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In recent years, the use of biologically inspired methods such as the evolutionary algorithm have been increasingly employed to solve and analyze complex computational problems. BELBIC(Brain Emotional Learning Based Intelligent Controller) is one such controller which is proposed by Caro Lucas, Danial Shahmirzadi and Nima Sheikholeslami and adopts the network model developed by Moren and Balkenius to mimic those parts of the brain which are known to produce emotion (namely, the amygdala, orbitofrontal cortex, thalamus and sensory input cortex).
Emotions and learning
Traditionally, the study of learning in biological systems was conducted at the expense of overlooking its lesser known counterparts: motivation and emotion. However these phenomena can not be separated. Motivation is the drive that causes any system to do anything – without it, there is no reason to act. Emotions indicate how successful a course of actions have been and whether another set of actions should have been taken instead – they are a constant feedback to the learning system. Learning on the other hand, guarantees that motivation and emotional subsystems are able to adapt to constantly changing conditions.
Thus, in the study of biological organisms, emotions have arisen to prominence as an integral part of any biologically inspired system. But how does any living organism benefit from its emotions? It is crucial to answer this question as we attempt to increasingly employ biologically inspired methods in solving computational problems.
Every creature has innate abilities that accommodate its survival in the world. It can identify food, shelter, partners, and danger. But these “simple mappings between stimuli and reactions will not be enough to keep the organisms from encountering problems.” For example, if a given animal knows that its predator has qualities A, B and C, it will escape all creatures that have those qualities. And thus waste much of its energy and resources on non-existent danger.
We can not expect evolution to provide more advanced algorithms for assessing danger, because the predator is also evolving at the same speed. Thus, biological systems need to be equipped with the ability to learn. This learning and re-learning mechanism allows them to adapt to highly complex and advanced situations.
To learn effectively, every learning organism needs an evaluation of the current situation and also feedback on how beneficial the results of learning were. On the most part, these evaluation mechanisms are built-in. And so we encounter a new problem: whereas creatures take appropriate measures in real time based on their evaluations, these built-in evaluation procedures are developed in evolutionary time. But all creatures need to learn of new evaluation techniques in their lifetime just as they learn the proper reactions.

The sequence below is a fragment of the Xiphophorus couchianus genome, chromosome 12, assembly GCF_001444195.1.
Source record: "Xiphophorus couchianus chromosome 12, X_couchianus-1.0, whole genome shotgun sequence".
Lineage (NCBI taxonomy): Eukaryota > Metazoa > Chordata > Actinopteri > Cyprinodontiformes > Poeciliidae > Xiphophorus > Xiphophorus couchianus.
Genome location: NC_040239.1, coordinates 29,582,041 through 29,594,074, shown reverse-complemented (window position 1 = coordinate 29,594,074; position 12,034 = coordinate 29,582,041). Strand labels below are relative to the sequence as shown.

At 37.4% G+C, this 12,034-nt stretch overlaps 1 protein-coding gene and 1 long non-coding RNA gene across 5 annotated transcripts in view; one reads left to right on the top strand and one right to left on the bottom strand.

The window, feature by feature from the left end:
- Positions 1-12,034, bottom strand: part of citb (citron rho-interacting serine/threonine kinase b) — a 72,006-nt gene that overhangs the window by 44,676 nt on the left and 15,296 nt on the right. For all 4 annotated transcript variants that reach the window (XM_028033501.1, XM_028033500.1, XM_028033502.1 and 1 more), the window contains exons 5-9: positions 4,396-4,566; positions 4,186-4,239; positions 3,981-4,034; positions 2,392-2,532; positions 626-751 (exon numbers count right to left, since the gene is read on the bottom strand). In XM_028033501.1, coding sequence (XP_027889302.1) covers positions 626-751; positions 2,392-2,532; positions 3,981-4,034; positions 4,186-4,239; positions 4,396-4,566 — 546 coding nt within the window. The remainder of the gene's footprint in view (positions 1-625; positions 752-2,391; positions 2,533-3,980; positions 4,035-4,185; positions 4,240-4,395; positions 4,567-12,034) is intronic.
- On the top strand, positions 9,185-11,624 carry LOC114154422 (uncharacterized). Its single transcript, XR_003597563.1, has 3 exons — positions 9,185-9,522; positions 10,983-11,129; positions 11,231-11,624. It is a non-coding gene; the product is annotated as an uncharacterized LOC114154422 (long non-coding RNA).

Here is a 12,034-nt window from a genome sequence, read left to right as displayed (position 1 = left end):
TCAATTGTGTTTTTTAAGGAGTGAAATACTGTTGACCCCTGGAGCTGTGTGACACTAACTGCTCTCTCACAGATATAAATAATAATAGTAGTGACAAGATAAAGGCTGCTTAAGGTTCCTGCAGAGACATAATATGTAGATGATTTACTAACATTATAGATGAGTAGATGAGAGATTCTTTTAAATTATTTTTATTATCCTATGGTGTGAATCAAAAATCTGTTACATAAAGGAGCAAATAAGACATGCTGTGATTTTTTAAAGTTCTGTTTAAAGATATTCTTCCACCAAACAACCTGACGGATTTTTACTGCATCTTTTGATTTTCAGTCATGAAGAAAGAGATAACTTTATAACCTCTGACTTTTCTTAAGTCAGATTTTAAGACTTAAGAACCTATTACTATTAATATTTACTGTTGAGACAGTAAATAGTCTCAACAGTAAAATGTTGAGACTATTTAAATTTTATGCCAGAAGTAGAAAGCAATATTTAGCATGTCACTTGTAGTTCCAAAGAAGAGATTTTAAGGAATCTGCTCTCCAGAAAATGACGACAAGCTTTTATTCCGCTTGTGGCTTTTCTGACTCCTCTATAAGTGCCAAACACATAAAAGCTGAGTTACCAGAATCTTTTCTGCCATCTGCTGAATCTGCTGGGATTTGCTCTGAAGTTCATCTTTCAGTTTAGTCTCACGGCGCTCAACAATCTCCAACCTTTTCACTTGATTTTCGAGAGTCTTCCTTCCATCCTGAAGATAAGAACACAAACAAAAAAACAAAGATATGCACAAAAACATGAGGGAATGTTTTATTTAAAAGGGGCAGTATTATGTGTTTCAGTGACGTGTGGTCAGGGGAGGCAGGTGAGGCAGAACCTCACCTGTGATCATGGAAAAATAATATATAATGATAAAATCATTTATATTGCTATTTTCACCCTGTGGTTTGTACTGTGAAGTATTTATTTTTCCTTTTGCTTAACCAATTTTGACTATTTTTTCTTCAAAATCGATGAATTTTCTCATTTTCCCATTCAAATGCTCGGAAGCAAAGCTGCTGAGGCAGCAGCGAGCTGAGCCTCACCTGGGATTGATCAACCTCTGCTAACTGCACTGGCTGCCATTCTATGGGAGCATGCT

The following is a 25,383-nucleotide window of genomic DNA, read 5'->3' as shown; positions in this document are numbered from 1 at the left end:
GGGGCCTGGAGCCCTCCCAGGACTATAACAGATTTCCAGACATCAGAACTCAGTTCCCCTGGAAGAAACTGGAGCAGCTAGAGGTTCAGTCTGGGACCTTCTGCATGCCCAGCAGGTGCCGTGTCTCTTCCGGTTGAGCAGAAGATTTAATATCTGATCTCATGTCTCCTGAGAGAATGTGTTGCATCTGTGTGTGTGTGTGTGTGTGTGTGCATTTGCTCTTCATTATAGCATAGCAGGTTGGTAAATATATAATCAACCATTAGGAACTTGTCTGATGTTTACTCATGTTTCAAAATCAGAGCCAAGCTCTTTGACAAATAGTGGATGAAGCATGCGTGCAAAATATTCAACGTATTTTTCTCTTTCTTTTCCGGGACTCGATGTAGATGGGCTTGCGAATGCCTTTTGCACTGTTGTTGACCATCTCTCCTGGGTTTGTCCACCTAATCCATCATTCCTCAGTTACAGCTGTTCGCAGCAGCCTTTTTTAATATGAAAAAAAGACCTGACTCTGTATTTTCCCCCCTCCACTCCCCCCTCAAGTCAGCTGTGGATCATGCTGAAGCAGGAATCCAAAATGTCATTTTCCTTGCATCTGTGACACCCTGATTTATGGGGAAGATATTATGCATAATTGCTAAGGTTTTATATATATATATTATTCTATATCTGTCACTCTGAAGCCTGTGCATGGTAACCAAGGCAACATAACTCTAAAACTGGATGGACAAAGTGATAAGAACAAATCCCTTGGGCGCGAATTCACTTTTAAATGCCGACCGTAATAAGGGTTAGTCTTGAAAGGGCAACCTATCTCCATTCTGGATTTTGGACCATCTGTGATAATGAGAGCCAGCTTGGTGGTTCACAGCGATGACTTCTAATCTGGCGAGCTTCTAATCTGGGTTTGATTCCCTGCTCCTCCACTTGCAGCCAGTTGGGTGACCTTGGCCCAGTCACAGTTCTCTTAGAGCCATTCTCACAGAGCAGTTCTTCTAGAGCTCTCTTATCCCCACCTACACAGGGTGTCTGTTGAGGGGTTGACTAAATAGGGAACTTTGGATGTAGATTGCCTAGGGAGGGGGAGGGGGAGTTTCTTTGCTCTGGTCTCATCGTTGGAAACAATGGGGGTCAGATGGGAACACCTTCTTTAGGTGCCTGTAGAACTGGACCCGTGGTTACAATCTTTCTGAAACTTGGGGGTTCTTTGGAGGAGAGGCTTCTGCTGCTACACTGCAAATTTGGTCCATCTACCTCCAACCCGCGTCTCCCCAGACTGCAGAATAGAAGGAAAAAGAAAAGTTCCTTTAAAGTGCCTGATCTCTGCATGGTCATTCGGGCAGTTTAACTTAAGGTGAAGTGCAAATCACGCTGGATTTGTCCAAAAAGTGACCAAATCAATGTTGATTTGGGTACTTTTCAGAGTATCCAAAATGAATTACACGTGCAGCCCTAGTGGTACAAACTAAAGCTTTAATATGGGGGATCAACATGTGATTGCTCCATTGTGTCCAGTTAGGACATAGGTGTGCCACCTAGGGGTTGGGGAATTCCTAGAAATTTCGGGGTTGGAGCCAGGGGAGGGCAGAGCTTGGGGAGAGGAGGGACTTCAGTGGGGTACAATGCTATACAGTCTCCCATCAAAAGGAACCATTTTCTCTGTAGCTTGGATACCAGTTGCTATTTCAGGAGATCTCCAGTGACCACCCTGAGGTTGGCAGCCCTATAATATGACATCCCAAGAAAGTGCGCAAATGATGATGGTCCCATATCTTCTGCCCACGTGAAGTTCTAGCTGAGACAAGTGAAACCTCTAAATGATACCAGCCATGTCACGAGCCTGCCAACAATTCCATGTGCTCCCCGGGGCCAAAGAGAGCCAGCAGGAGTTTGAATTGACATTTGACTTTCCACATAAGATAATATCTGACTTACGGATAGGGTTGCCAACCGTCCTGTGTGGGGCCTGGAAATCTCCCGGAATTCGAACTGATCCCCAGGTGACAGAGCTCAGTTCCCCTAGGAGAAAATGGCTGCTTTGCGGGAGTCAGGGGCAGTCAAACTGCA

This is where the ability to condition emotional reactions comes into play. Biological organisms associate innate emotional stimuli with other stimuli they encounter in the world and thus give them an emotional significance when needed. These evaluations can be monitored to operate at very specific times, specific places or when accompanied by other specific stimuli.
There is another reason why these observations are so significant and that is the creation of artificial systems. These systems do not evolve over time but are designed with certain abilities from the start. Thus, their adaptability must be built-in.
A model is a simplified description of a phenomenon. It brings to life some aspects of this phenomenon while overlooking others. What aspects are kept in the model and what are overlooked greatly depends on the topic of study. Thus, the nature of a model depends on the purpose the investigator plans to carry out. A computational model is one which can be mathematically analyzed, tested and simulated using computer systems.
In mammals, emotional responses are processed in a part of the brain called the limbic system which lies in the cerebral cortex. The main components of the limbic system are the amygdala, orbitofrontal cortex, thalamus and the sensory cortex.
The amygdala is an almond shaped area which is placed such that it can communicate with all other cortices within the limbic system. The primary affective conditioning of the system occurs within the amygdala. That is, the association between a stimulus and its emotional consequence takes place in this region.
It has been suggested that learning takes place in two fundamental steps. First, a particular stimulus is correlated with an emotional response. This stimulus can be an endless number of phenomena from observing a face, to detecting a scent, hearing a noise, etc. Second, this emotional consequence shapes an association between the stimulus and the response. This analysis is quite influential in part because it was one of the first to suggest that emotions play a key part in learning. In more recent studies, it has been shown that the association between a stimulus and its emotional consequence take place in the amygdala. “In this region, highly analyzed stimulus representations in the cortex are associated with an emotional value. Therefore, emotions are properties of stimuli”.